Fri, 10/02/2009 - 22:22 | 87363 Anonymous
Anonymous's picture

Death to the middle classass!!! ha ha ha In all seriousness it is sad that our middle class, the strength of the nation, the strength of all truly great nations is being eradicated.

Fri, 10/02/2009 - 22:24 | 87364 Anonymous
Anonymous's picture

Death to the middle classass!!! ha ha ha In all seriousness it is sad that our middle class, the strength of the nation, the strength of all truly great nations is being eradicated.

Sat, 10/03/2009 - 04:22 | 87490 Anonymous
Anonymous's picture

One alternative not mentioned is to print some more money.

Too true, you cant borrow your way out of the debt mountain.

But if you have a deflationary collapse, as you well might, then that debt cannot be repaid either, as the total amount of money falls every time debts are not repaid, making it more difficult to pay the remaining debt, which causes more debt, etc, until you are left with only a fraction of the initial money supply.

Take away 90% of an economy's money, with contracts valued at nominal currency, and the economy siezes up completely.

The solution, print money, and pump it in to the economy to stop such a collapse from happening. Keep and eye on inflation and interest rates of course, and the result will not prove price inflationary.

I fear that if we were to follow Mr Hannan's advice and go for the deflationary collapse, we will all be eating grass.

Sat, 10/03/2009 - 19:15 | 87867 Anonymous
Anonymous's picture

Why are we all tap dancing around the real problem?

Without private banking control of national money supplies, all at the cost of interest to the banksters, none of this would be happening! Instead of nations creating money directly to service their economies without creating debt, we have banksters charging us interest for the privilege, ceded to them by stupid or corrupt governments. This gives the banksters power over government, and everything else, in an unsustainable spiral of increasing debt.

The solution is simple. Governments must take back all powers to create money in any form from the private bankster parasites and repudiate all government debt to them because they created the money for that debt out of thin air in the first place. This can be done legally, as the sale of government bonds to the banksters were illegal, under contract law, because no consideration (money) was exchanged. The banksters created the money for government bonds out of thin air!

Interest on loans from properly national banks would go back to the government, replacing taxes, instead of being siphoned off to private banksters who use it to control government, media, and every security and commodity market, including national foreign currencies. This is how the banksters have raped the 3rd world of their resources, and now they are raping us!

Read "Web of Debt" by Ellen H. Brown for the details.

We can return to the incredible prosperity of early American commonwealths, but only if we, once again, cut the parasites off. We have the choice of doing this before chaos ensues. We may never recover from the chaos inevitably to come if we decide to do nothing.

Sat, 10/03/2009 - 19:19 | 87872 Anonymous
Anonymous's picture

Why are we all tap dancing around the real problem?

Without private banking control of national money supplies, all at the cost of interest to the banksters, none of this would be happening! Instead of nations creating money directly to service their economies without creating debt, we have banksters charging us interest for the privilege, ceded to them by stupid or corrupt governments. This gives the banksters power over government, and everything else, in an unsustainable spiral of increasing debt.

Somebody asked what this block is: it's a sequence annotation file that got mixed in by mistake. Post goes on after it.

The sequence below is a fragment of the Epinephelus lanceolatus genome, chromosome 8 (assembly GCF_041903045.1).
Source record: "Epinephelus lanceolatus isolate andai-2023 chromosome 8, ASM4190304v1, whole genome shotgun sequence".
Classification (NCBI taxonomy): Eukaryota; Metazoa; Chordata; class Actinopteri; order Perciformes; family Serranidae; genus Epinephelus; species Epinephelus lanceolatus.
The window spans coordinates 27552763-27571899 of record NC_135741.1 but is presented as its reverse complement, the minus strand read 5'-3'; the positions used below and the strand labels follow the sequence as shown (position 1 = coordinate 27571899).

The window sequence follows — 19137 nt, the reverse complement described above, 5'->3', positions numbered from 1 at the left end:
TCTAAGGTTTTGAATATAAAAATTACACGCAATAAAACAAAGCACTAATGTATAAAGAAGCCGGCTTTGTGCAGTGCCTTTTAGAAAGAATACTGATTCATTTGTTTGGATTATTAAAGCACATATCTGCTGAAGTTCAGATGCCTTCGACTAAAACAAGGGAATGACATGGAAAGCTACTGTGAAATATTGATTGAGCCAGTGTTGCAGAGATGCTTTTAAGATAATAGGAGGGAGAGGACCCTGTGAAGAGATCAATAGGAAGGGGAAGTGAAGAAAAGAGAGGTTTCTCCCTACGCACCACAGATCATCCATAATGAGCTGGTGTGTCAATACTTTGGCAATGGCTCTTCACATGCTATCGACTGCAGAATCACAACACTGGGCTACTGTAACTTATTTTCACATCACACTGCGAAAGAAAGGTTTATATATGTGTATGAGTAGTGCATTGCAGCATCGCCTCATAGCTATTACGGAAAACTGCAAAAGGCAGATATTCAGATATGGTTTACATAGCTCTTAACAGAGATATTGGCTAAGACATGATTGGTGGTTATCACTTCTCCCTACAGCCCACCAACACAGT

The solution is simple. Governments must take back all powers to create money in any form from the private bankster parasites and repudiate all government debt to them because they created the money for that debt out of thin air in the first place. This can be done legally, as the sale of government bonds to the banksters were illegal, under contract law, because no consideration (money) was exchanged. The banksters created the money for government bonds out of thin air!

Interest on loans from properly national banks would go back to the government, replacing taxes, instead of being siphoned off to private banksters who use it to control government, media, and every security and commodity market, including national foreign currencies. This is how the banksters have raped the 3rd world of their resources, and now they are raping us!

Read "Web of Debt" by Ellen H. Brown for the details.

We can return to the incredible prosperity of early American commonwealths, but only if we, once again, cut the parasites off. We have the choice of doing this before chaos ensues. We may never recover from the chaos inevitably to come if we decide to do nothing.

Sun, 10/04/2009 - 01:57 | 88057 Anonymous
Anonymous's picture

Daniel Hannan, thanks for your succinct and potent statements of truth and faith in what was once called Good Sense or Common Sense. Your words are re_assuring and point toward the fact that we need to set our sights on the bigger goal of jailing these plundering criminals of corrupt DC and New York and other insider big city machine politicians, after they've returned all of their stolen money back to we The People.

Sun, 10/04/2009 - 11:01 | 88170 Anonymous
Anonymous's picture

WOW! Thank you Zero Hedge and Danniel Hannan.. cannot wait to read your work Mr. Hannan!

Sat, 11/07/2009 - 07:14 | 123354 Anonymous
Anonymous's picture

Zero Hedge.

The absolute best and only getting better!